Still, the law allows anyone to self-identify as a descendant of the Diaguita; a fact many a local politician has exploited to rally constituents to a cause.
At our own Gualfin, Originarios recently burned down two buildings, stole our cattle chute, and ripped up a water line (with rain so scarce, water lines are literally life lines).
Meanwhile, at least one of our neighbors has already given in. Realizing that he had effectively lost control of the high plains and mountains that surround his vines, he simply made a deal: his tormenters could keep the plains and peaks, so long as they stayed away from the vines.
So far, both sides appear to be honoring the pact. But what happens when the Originarios realize that the true wealth of the Calchaquí lies not in its high plains, but in its vines?
Unlike cattle, the vines of Calchaquí – an ancient type of malbec that died out in Europe about 150 years ago – thrive in its extreme conditions.
The Last Vintage?
The stress of the environment causes what’s known as “sirtuin activation” in the grape, resulting in a wine with an inky, near-black coloring.
The coloring is due to high levels of polyphenols such as resveratrol, which protect the grape from the elements.
Interestingly, scientists such as Harvard professor David Sinclair, PhD, now believe that when resveratrol passes into your body, it activates your sirtuin pathway as well. Effectively, the resilience of the plant – hard won after years in the wilderness – is passed onto you.
But the true beauty of this wine is the remarkable flavor.
It is said that when you open your first bottle of Calchaquí wine, you catch a whiff of campfires burning out on the high plains as cowboys break camp for the night.
With the threat of Originarios hanging over us all, each vintage becomes that much more precious... it could always be our last.
Today, you can reserve some of the Calchaqui Valley’s greatest malbecs (PLUS a wine from the true home of the ancient Diaguita, the Famatina Valley)...brought to your doorstep from valleys over 5,000 miles away... Our next shipment goes out soon.
Bonner Private Research does not accept paid advertising from third parties. We may however, receive a commission from select partners whose products and services we believe in, like, and endorse. We love the Tacana!
Bill, the only way you can effectively deal with violent assholes is to use violence or the threat of overwhelming violence.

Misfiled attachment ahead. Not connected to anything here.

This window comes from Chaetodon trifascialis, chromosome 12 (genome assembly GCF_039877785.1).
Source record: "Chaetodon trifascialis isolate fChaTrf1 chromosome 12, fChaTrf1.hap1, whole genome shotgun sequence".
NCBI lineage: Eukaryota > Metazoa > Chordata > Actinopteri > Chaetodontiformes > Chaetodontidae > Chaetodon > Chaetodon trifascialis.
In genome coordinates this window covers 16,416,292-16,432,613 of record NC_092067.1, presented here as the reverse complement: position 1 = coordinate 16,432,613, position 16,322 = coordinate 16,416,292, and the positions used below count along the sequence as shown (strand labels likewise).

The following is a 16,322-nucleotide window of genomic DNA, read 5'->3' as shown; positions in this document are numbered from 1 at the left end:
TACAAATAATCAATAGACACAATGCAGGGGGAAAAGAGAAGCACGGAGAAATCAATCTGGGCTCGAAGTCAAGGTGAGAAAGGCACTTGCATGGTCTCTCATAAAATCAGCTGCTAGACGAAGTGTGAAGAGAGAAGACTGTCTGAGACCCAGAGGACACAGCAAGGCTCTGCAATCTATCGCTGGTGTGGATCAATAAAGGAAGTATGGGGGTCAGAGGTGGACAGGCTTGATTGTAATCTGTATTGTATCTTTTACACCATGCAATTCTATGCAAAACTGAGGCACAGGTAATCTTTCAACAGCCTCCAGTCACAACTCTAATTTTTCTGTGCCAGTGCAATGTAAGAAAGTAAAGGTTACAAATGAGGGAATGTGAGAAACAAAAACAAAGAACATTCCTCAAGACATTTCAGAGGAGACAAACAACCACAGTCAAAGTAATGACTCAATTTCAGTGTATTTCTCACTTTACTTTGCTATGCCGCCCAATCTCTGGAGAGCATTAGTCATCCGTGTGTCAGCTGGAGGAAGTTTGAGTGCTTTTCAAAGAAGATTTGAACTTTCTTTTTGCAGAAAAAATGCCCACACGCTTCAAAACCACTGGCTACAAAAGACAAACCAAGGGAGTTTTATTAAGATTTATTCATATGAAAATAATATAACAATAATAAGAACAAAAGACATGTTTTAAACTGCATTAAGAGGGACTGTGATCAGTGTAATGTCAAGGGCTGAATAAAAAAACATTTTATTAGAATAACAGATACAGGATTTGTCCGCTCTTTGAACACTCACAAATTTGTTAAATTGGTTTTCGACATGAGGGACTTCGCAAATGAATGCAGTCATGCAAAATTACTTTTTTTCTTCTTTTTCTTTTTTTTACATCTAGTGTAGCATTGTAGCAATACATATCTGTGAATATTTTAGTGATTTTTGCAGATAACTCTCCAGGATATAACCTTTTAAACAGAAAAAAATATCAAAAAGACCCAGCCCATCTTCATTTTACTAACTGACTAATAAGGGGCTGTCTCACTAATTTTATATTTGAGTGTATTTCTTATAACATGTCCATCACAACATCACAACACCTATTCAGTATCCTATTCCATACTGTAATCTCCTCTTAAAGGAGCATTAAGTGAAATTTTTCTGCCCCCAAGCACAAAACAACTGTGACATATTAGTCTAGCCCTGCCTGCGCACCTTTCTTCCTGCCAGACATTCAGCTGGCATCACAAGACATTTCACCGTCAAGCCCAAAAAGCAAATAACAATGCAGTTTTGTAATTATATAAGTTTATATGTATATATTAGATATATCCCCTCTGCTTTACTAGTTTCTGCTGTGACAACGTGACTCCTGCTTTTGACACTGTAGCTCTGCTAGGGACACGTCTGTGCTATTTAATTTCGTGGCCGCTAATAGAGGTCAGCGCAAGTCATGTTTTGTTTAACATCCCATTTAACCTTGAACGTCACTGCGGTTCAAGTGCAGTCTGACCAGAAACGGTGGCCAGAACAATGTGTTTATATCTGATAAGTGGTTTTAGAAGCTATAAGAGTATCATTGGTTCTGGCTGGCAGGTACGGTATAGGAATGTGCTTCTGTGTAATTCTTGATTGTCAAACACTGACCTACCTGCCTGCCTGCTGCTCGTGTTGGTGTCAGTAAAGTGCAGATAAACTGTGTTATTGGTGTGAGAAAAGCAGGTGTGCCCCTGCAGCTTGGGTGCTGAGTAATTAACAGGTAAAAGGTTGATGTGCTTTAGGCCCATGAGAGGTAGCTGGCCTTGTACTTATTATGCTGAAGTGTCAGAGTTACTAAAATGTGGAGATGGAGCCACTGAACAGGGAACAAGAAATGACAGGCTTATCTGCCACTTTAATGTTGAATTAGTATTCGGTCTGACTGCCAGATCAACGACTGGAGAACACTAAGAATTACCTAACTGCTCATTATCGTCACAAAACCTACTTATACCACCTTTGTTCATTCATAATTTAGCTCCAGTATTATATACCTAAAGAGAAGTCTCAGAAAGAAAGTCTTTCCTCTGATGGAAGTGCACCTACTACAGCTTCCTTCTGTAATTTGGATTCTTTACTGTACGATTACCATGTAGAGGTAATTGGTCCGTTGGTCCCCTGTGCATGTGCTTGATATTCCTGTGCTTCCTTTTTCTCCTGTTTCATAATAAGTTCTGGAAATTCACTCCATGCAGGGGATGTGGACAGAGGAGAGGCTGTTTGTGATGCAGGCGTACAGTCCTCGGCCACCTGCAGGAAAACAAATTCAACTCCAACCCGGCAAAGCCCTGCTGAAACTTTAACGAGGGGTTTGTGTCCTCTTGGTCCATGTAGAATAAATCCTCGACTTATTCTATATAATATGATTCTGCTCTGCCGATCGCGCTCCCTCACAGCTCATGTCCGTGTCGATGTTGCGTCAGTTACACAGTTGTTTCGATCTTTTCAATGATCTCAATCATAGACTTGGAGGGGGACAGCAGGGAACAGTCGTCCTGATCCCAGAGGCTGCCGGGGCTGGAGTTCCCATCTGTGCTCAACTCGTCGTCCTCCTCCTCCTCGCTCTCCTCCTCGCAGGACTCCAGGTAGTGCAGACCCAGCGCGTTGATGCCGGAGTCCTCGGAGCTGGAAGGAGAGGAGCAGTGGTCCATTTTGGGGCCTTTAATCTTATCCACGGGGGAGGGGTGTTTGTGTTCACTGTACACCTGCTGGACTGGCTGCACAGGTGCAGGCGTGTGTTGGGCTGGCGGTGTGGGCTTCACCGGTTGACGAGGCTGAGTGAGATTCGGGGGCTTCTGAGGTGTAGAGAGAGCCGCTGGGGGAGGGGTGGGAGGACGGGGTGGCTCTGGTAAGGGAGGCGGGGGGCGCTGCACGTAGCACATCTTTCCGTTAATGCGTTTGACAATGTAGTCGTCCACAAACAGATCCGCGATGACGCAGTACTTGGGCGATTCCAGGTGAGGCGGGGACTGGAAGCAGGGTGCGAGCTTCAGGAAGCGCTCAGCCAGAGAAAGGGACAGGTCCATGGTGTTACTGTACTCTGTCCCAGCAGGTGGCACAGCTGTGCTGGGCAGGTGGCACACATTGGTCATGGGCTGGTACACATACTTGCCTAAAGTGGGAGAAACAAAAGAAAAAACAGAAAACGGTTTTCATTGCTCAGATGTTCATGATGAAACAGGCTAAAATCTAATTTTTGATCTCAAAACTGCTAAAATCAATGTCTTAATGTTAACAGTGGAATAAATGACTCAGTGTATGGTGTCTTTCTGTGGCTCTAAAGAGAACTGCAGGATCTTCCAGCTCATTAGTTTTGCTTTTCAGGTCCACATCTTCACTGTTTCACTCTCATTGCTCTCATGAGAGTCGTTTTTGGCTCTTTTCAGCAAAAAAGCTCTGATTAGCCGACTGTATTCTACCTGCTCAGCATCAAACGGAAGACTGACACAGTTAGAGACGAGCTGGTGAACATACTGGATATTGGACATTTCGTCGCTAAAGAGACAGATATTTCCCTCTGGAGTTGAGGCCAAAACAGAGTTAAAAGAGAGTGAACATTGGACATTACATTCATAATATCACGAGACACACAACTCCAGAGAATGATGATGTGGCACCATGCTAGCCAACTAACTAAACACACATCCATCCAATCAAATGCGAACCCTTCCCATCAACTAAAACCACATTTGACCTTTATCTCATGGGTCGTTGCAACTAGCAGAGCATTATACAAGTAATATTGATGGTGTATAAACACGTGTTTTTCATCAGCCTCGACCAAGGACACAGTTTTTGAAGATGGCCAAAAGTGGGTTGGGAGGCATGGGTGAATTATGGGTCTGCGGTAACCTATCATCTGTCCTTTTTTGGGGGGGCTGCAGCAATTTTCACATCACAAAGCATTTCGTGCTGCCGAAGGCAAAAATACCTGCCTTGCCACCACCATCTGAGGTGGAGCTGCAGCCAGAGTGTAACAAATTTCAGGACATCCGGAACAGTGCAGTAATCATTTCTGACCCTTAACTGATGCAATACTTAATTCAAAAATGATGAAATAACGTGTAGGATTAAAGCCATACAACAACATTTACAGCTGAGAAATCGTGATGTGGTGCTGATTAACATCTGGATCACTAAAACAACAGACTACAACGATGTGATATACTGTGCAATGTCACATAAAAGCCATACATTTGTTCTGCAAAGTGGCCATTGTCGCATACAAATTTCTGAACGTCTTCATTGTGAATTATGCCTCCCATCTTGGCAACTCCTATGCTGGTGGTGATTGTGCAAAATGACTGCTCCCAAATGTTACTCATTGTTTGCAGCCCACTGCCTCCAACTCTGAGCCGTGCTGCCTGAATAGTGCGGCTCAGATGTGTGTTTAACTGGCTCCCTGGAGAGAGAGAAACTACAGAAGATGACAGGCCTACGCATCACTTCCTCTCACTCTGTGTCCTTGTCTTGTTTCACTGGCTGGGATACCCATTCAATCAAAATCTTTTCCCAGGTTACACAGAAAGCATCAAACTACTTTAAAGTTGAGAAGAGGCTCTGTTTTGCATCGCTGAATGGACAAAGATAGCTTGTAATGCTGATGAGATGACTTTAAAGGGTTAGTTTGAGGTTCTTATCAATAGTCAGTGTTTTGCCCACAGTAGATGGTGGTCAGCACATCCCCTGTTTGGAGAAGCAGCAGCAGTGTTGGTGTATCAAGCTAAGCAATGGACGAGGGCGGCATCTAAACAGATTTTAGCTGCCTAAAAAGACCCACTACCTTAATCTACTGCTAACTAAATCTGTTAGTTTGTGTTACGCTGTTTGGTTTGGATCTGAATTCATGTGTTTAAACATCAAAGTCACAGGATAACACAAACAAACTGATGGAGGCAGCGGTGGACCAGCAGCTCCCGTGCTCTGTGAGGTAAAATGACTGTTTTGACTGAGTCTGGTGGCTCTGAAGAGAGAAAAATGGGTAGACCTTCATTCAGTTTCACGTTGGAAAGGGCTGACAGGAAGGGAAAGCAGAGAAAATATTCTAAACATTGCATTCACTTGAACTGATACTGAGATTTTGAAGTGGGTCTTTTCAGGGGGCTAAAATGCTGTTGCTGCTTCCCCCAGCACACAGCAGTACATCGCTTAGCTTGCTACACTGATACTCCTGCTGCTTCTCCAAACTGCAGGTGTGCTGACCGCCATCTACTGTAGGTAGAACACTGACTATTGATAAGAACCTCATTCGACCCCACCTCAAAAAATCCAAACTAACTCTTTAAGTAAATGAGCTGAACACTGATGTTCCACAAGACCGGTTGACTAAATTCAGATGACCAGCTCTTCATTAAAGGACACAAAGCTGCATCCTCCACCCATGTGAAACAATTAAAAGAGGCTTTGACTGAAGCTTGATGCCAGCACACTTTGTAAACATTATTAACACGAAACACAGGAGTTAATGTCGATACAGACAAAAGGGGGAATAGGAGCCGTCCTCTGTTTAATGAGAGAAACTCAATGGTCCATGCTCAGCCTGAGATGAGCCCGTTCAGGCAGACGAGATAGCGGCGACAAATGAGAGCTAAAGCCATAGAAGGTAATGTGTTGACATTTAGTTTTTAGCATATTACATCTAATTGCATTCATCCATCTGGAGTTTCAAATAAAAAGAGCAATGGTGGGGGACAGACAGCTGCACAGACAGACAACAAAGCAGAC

Going to the "authorities" who are corrupt or intimidated or sympathetic will just lead to more and more violence against you and your property.
You have resources that you are not using. Talk is cheap and worthless against folks who think they can just go on taking from you.
Yes, I avocate using your resources against these bandits and hooligans. By resources, I mean buy some local political officials, police, and strong arm bullies to encourage those who are trying to take what is yours.
Yes, you will need to make some examples of a few. You need to start thinking like the cartel hefes in Mexico. First tell these jerks that you will make their lives very difficult. Then threaten them and their families. Then extort them. Then, if there is no change of behavior, arrange to have some families simply disappear...completely. As in kill them and bury them far far from anyone or any police.
None of this is fun or easy. Either you stand up for you rights and property or you keep having incidents that are disruptive and costly.
You will die of a thousand cuts. They will take your land and you will sneak off and hide in one of your other properties worldwide.
You have been reasonable. You have received unreasonable in return. You have been a good guy and nice man and they have shit on you.
Your choice. Get some enforcers. Or. Sell out and leave with your tail between your legs.
What would a Texan do? Yeah, you know what a Texan would do.
And that is why there is a Texas and it is not part of Mexico.
But, hey, I could be wrong about this.
No Sunday Sesh?😑